Scientists in Israel unveiled a 3D print of a heart with human tissue and vessels, calling it a first and a “major medical breakthrough” that advances possibilities for transplants.
While it remains a long way off, scientists hope one day to be able to produce hearts suitable for transplant into humans as well as patches to regenerate defective hearts.
The heart produced by researchers at Tel Aviv University is about the size of a rabbit’s.
It marked “the first time anyone anywhere has successfully engineered and printed an entire heart replete with cells, blood vessels, ventricles and chambers,” said Tal Dvir, who led the project.
“People have managed to 3D-print the structure of a heart in the past, but not with cells or with blood vessels,” he said.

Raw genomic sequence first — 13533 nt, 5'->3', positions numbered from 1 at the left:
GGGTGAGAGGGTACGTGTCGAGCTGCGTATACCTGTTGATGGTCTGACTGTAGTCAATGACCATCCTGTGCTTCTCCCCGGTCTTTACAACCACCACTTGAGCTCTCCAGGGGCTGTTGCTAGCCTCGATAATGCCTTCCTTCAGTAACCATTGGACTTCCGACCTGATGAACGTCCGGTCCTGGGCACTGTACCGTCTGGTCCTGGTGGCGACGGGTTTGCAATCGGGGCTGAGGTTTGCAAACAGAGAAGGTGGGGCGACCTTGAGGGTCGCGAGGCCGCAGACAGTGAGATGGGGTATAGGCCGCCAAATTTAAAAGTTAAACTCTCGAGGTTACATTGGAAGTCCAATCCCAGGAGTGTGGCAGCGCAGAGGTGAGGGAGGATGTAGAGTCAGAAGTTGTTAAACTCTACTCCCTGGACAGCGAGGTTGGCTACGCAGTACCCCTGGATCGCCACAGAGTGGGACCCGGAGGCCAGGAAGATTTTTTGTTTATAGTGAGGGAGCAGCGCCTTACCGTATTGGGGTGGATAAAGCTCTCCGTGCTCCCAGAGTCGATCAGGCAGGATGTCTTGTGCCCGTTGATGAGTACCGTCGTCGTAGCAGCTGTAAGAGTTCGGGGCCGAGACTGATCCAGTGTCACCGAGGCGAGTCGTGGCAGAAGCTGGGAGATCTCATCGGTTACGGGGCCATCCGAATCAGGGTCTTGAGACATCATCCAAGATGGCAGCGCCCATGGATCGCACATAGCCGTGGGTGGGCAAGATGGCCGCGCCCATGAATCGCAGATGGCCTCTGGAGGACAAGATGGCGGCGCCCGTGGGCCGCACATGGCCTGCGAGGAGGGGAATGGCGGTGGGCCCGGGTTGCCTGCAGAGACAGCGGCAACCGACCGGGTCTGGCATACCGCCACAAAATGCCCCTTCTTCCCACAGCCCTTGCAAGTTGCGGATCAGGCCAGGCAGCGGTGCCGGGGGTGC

Researchers must now teach the printed hearts “to behave” like real ones. The cells are currently able to contract, but do not yet have the ability to pump.
Then they plan to transplant them into animal models, hopefully in about a year, said Dvir.
“Maybe, in 10 years, there will be organ printers in the finest hospitals around the world, and these procedures will be conducted routinely,” he said.